Posted by Owen

APOLOGY TO JOHN McDONALD....Since my original post to this SoFiA blog, 'The Spirit of Things' has put the transcript of 'Both Sides Now: The Blake Prize for Religious Art' (2 October 2011) on their ABC Radio National website. In contrast to my orginal impression, upon reading the transcript I have found that John McDonald did not suggest that Aboriginal art be placed in a separate category for the Blake Prize. I wish to apologise to John McDonald for my erroneous assertion.

Posted by David Miller

Spirituality deals with the subjective experiences of human beings. Since we can never share these subjective experiences with another person it is up to the individual whether or not, and when, to give spirituality the chop.

Posted by Ralph Sedgley

SPIRITUALITY - In non-supernaturalist (non-theistic) terms, ‘Spirituality’ is merely another name for the human spirit. The higher or positive aspects of this human spirit are, for many people, symbolized by metaphorical personifications known as gods. ('God' in the monotheistic Abrahamic religions).... POSITIVE SPIRITUALITY - What is it? I will respond by listing, in non-supernaturalist terms, the wide-ranging variety of answers humankind has given to that question... 1. Our highest values - Goodness, truth, beauty... 2. Our loftiest ideals – e.g. Love, compassion, mercy, perfection, justice, freedom, creativity, security, power, etc... 3. Our peak experiences – e.g. Wonder, awe, mystery, gratitude, uniqueness, oneness, interconnectedness, etc... 4. Our areas of ultimate concern – e.g. Self, family, community, nation, humanity, nature, planet, universe, etc.... RELIGION - What ought to constitute a non-supernaturalist religion? Here are some of the requirements... First, the veneration, reverence, honouring and upholding of the positive aspects of our spirituality... Second is the apprehension and realization of these aspects; in simpler words, getting to know and understand them... Third is the manifestation and actualization of these aspects; in simpler words, bringing them into being in our world, both in ourselves as well as in others.... NEGATIVE SPIRITUALITY - However, we must take into account all our values, all our ideals, all our experiences and all our concerns. Even low values, mundane ideals, devastating experiences and base concerns, as well as vile impulses and crass desires, etc. Within the Abrahamic religions, most of the latter are labelled as ‘Demonic’. These religions use the Demonic as a metaphorical personification of humanity’s lower or negative aspects.... CONCLUSION - In non-supernaturalist (non-theistic) terms, 'Spirituality' is merely another name for the human spirit.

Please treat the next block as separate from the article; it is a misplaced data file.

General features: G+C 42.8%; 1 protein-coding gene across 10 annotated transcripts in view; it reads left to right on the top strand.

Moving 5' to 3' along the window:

Posted by David Miller